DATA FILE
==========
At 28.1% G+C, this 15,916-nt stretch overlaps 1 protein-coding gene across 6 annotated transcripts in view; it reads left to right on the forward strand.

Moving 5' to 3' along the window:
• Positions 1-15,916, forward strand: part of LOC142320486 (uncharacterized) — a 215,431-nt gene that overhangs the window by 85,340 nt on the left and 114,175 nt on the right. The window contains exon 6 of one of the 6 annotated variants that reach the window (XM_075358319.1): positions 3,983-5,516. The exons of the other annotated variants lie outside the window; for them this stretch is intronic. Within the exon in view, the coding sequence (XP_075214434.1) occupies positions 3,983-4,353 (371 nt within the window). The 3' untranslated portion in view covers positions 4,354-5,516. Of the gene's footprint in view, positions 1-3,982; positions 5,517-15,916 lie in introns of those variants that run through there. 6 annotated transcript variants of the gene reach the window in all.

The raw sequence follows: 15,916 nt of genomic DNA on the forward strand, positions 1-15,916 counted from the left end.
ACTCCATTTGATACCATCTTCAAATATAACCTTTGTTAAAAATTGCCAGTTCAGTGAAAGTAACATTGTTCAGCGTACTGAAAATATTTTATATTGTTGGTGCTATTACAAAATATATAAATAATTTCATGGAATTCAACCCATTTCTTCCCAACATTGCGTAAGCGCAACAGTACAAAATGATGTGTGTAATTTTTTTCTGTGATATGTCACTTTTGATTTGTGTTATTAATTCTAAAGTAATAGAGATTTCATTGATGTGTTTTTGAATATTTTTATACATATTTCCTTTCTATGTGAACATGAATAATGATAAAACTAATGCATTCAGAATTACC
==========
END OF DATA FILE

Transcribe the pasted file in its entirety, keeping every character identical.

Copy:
At 28.1% G+C, this 15,916-nt stretch overlaps 1 protein-coding gene across 6 annotated transcripts in view; it reads left to right on the forward strand.

Moving 5' to 3' along the window:
• Positions 1-15,916, forward strand: part of LOC142320486 (uncharacterized) — a 215,431-nt gene that overhangs the window by 85,340 nt on the left and 114,175 nt on the right. The window contains exon 6 of one of the 6 annotated variants that reach the window (XM_075358319.1): positions 3,983-5,516. The exons of the other annotated variants lie outside the window; for them this stretch is intronic. Within the exon in view, the coding sequence (XP_075214434.1) occupies positions 3,983-4,353 (371 nt within the window). The 3' untranslated portion in view covers positions 4,354-5,516. Of the gene's footprint in view, positions 1-3,982; positions 5,517-15,916 lie in introns of those variants that run through there. 6 annotated transcript variants of the gene reach the window in all.

The raw sequence follows: 15,916 nt of genomic DNA on the forward strand, positions 1-15,916 counted from the left end.
ACTCCATTTGATACCATCTTCAAATATAACCTTTGTTAAAAATTGCCAGTTCAGTGAAAGTAACATTGTTCAGCGTACTGAAAATATTTTATATTGTTGGTGCTATTACAAAATATATAAATAATTTCATGGAATTCAACCCATTTCTTCCCAACATTGCGTAAGCGCAACAGTACAAAATGATGTGTGTAATTTTTTTCTGTGATATGTCACTTTTGATTTGTGTTATTAATTCTAAAGTAATAGAGATTTCATTGATGTGTTTTTGAATATTTTTATACATATTTCCTTTCTATGTGAACATGAATAATGATAAAACTAATGCATTCAGAATTACC